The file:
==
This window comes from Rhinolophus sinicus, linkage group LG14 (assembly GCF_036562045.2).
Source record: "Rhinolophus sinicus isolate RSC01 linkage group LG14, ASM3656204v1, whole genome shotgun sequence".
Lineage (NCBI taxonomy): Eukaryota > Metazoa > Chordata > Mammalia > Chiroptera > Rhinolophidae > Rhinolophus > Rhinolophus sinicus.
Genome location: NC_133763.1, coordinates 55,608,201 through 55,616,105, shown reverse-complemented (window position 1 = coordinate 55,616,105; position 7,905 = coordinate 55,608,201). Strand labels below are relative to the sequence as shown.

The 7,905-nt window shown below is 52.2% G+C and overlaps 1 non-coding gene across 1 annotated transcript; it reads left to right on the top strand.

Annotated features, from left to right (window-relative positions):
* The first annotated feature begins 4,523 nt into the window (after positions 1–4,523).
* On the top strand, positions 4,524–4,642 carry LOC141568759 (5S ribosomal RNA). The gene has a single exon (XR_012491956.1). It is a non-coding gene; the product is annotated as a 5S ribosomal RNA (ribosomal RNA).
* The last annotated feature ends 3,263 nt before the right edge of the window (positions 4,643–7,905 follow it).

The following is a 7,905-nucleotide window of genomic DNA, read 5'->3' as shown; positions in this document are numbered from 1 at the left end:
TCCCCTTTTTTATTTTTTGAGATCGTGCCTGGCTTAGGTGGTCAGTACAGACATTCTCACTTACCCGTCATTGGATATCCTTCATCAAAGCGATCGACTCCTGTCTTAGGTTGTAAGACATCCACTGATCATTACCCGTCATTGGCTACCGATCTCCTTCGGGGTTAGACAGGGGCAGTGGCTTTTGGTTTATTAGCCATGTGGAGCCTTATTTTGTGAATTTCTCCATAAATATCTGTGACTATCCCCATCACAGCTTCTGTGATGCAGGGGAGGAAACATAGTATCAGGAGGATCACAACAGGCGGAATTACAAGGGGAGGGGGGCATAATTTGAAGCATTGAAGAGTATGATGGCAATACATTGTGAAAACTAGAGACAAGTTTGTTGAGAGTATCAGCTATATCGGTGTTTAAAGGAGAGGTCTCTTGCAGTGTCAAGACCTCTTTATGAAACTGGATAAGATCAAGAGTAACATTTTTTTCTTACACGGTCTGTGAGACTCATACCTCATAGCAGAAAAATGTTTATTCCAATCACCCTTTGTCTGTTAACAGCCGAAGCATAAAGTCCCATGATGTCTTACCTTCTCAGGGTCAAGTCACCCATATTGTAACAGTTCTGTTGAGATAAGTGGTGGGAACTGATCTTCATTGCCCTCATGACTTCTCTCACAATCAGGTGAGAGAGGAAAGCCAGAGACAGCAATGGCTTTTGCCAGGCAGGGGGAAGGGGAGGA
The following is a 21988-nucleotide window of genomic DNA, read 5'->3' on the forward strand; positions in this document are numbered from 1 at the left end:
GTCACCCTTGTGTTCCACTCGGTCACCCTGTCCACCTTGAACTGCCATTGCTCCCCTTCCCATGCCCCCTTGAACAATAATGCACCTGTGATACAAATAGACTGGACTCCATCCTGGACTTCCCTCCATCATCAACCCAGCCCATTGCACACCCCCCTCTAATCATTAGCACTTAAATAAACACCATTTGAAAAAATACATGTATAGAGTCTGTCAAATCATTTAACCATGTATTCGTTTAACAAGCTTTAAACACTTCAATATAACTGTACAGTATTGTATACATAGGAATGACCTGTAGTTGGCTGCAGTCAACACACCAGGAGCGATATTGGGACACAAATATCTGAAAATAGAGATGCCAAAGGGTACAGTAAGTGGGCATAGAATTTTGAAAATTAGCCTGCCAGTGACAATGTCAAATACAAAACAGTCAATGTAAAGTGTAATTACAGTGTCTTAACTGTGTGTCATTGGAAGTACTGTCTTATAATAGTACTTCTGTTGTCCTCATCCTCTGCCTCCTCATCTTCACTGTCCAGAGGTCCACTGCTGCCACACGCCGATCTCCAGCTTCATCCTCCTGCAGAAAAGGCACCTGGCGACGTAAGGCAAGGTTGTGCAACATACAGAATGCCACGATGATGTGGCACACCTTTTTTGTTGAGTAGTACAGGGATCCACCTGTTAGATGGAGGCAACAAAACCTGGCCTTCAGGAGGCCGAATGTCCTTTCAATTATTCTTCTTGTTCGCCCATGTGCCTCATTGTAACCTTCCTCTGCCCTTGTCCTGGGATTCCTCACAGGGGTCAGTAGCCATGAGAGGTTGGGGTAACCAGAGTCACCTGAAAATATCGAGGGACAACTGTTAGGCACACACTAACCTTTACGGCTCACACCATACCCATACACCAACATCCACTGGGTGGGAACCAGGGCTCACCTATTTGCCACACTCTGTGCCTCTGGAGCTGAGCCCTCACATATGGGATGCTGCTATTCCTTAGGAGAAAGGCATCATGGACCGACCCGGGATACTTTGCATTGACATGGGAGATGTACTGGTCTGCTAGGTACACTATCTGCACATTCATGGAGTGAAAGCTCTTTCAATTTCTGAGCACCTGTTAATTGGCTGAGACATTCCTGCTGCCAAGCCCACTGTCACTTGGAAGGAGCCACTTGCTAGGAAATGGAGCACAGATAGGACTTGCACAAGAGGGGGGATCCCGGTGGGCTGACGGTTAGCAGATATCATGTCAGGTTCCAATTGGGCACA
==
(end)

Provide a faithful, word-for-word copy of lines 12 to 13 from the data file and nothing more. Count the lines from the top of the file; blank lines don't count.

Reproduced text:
The following is a 21988-nucleotide window of genomic DNA, read 5'->3' on the forward strand; positions in this document are numbered from 1 at the left end:
GTCACCCTTGTGTTCCACTCGGTCACCCTGTCCACCTTGAACTGCCATTGCTCCCCTTCCCATGCCCCCTTGAACAATAATGCACCTGTGATACAAATAGACTGGACTCCATCCTGGACTTCCCTCCATCATCAACCCAGCCCATTGCACACCCCCCTCTAATCATTAGCACTTAAATAAACACCATTTGAAAAAATACATGTATAGAGTCTGTCAAATCATTTAACCATGTATTCGTTTAACAAGCTTTAAACACTTCAATATAACTGTACAGTATTGTATACATAGGAATGACCTGTAGTTGGCTGCAGTCAACACACCAGGAGCGATATTGGGACACAAATATCTGAAAATAGAGATGCCAAAGGGTACAGTAAGTGGGCATAGAATTTTGAAAATTAGCCTGCCAGTGACAATGTCAAATACAAAACAGTCAATGTAAAGTGTAATTACAGTGTCTTAACTGTGTGTCATTGGAAGTACTGTCTTATAATAGTACTTCTGTTGTCCTCATCCTCTGCCTCCTCATCTTCACTGTCCAGAGGTCCACTGCTGCCACACGCCGATCTCCAGCTTCATCCTCCTGCAGAAAAGGCACCTGGCGACGTAAGGCAAGGTTGTGCAACATACAGAATGCCACGATGATGTGGCACACCTTTTTTGTTGAGTAGTACAGGGATCCACCTGTTAGATGGAGGCAACAAAACCTGGCCTTCAGGAGGCCGAATGTCCTTTCAATTATTCTTCTTGTTCGCCCATGTGCCTCATTGTAACCTTCCTCTGCCCTTGTCCTGGGATTCCTCACAGGGGTCAGTAGCCATGAGAGGTTGGGGTAACCAGAGTCACCTGAAAATATCGAGGGACAACTGTTAGGCACACACTAACCTTTACGGCTCACACCATACCCATACACCAACATCCACTGGGTGGGAACCAGGGCTCACCTATTTGCCACACTCTGTGCCTCTGGAGCTGAGCCCTCACATATGGGATGCTGCTATTCCTTAGGAGAAAGGCATCATGGACCGACCCGGGATACTTTGCATTGACATGGGAGATGTACTGGTCTGCTAGGTACACTATCTGCACATTCATGGAGTGAAAGCTCTTTCAATTTCTGAGCACCTGTTAATTGGCTGAGACATTCCTGCTGCCAAGCCCACTGTCACTTGGAAGGAGCCACTTGCTAGGAAATGGAGCACAGATAGGACTTGCACAAGAGGGGGGATCCCGGTGGGCTGACGGTTAGCAGATATCATGTCAGGTTCCAATTGGGCACA